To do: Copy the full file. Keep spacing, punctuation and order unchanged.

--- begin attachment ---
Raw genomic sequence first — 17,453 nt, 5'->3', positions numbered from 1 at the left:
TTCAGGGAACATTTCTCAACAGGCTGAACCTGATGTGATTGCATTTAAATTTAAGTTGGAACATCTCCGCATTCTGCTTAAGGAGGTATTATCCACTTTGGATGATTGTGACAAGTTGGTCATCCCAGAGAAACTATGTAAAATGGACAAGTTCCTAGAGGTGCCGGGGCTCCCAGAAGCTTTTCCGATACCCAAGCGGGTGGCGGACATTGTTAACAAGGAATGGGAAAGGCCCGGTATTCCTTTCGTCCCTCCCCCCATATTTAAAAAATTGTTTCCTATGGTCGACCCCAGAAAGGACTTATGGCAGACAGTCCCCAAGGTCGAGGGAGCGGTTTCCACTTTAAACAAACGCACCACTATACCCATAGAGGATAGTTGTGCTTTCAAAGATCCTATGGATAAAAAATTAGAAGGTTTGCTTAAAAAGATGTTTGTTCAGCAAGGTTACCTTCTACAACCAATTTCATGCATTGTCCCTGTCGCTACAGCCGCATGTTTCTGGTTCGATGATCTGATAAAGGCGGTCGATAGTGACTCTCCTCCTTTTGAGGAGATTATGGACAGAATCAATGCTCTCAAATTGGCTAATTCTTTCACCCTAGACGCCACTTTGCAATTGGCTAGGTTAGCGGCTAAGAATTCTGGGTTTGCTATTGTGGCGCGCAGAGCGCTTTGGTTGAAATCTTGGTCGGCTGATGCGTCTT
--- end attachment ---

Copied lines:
Raw genomic sequence first — 17,453 nt, 5'->3', positions numbered from 1 at the left:
TTCAGGGAACATTTCTCAACAGGCTGAACCTGATGTGATTGCATTTAAATTTAAGTTGGAACATCTCCGCATTCTGCTTAAGGAGGTATTATCCACTTTGGATGATTGTGACAAGTTGGTCATCCCAGAGAAACTATGTAAAATGGACAAGTTCCTAGAGGTGCCGGGGCTCCCAGAAGCTTTTCCGATACCCAAGCGGGTGGCGGACATTGTTAACAAGGAATGGGAAAGGCCCGGTATTCCTTTCGTCCCTCCCCCCATATTTAAAAAATTGTTTCCTATGGTCGACCCCAGAAAGGACTTATGGCAGACAGTCCCCAAGGTCGAGGGAGCGGTTTCCACTTTAAACAAACGCACCACTATACCCATAGAGGATAGTTGTGCTTTCAAAGATCCTATGGATAAAAAATTAGAAGGTTTGCTTAAAAAGATGTTTGTTCAGCAAGGTTACCTTCTACAACCAATTTCATGCATTGTCCCTGTCGCTACAGCCGCATGTTTCTGGTTCGATGATCTGATAAAGGCGGTCGATAGTGACTCTCCTCCTTTTGAGGAGATTATGGACAGAATCAATGCTCTCAAATTGGCTAATTCTTTCACCCTAGACGCCACTTTGCAATTGGCTAGGTTAGCGGCTAAGAATTCTGGGTTTGCTATTGTGGCGCGCAGAGCGCTTTGGTTGAAATCTTGGTCGGCTGATGCGTCTT